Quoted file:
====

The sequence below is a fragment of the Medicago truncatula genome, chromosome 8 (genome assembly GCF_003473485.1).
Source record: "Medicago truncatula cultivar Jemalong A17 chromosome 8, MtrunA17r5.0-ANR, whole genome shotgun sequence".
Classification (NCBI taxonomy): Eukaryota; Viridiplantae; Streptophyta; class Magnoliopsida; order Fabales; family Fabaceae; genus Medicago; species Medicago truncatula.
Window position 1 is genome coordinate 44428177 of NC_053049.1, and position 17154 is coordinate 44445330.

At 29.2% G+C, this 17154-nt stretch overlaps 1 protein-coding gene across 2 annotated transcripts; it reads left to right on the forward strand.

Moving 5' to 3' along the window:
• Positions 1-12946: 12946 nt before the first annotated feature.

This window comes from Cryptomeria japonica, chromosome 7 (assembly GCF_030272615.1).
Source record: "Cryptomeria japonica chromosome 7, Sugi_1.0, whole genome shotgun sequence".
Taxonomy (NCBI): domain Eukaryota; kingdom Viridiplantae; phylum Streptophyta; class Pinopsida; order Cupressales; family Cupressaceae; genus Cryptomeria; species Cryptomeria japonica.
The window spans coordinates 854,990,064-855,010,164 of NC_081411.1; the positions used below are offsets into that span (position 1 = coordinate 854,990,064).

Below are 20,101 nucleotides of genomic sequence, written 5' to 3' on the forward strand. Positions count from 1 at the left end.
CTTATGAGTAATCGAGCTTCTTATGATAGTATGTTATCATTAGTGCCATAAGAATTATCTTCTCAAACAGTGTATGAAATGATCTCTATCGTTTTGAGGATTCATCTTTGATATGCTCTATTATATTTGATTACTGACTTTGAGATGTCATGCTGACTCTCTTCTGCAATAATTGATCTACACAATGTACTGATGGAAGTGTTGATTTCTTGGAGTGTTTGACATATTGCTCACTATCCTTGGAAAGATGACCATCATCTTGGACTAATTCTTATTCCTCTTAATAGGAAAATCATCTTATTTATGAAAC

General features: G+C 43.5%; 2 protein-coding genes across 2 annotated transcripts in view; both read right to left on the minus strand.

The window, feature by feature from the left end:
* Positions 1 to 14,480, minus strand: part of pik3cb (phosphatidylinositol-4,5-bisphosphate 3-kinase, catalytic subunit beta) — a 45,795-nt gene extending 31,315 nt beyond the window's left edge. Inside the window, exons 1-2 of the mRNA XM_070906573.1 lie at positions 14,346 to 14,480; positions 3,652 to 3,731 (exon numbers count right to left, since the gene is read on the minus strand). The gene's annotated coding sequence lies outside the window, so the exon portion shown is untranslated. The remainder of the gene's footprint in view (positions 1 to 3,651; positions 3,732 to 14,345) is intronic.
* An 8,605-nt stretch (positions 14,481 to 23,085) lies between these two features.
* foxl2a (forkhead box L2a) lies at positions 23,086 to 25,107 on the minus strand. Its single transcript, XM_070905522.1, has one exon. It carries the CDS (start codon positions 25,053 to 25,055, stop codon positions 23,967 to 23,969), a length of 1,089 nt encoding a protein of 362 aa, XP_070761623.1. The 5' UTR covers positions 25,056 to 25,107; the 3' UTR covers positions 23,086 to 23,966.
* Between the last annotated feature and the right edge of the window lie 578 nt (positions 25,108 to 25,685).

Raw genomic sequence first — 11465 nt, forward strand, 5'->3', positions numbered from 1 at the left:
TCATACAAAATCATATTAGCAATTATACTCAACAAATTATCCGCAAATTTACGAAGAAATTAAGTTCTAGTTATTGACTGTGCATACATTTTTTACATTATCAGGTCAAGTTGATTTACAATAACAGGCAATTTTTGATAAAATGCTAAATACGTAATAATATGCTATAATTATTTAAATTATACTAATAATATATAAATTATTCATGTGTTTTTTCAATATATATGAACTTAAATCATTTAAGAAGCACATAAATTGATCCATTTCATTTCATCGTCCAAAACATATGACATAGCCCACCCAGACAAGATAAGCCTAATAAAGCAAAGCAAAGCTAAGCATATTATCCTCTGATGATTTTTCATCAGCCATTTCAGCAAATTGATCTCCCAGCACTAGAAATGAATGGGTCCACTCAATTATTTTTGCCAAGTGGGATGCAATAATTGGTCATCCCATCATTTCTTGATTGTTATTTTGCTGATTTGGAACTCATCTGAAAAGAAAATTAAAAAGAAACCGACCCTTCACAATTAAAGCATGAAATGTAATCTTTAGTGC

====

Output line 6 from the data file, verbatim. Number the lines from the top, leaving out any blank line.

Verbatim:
Moving 5' to 3' along the window: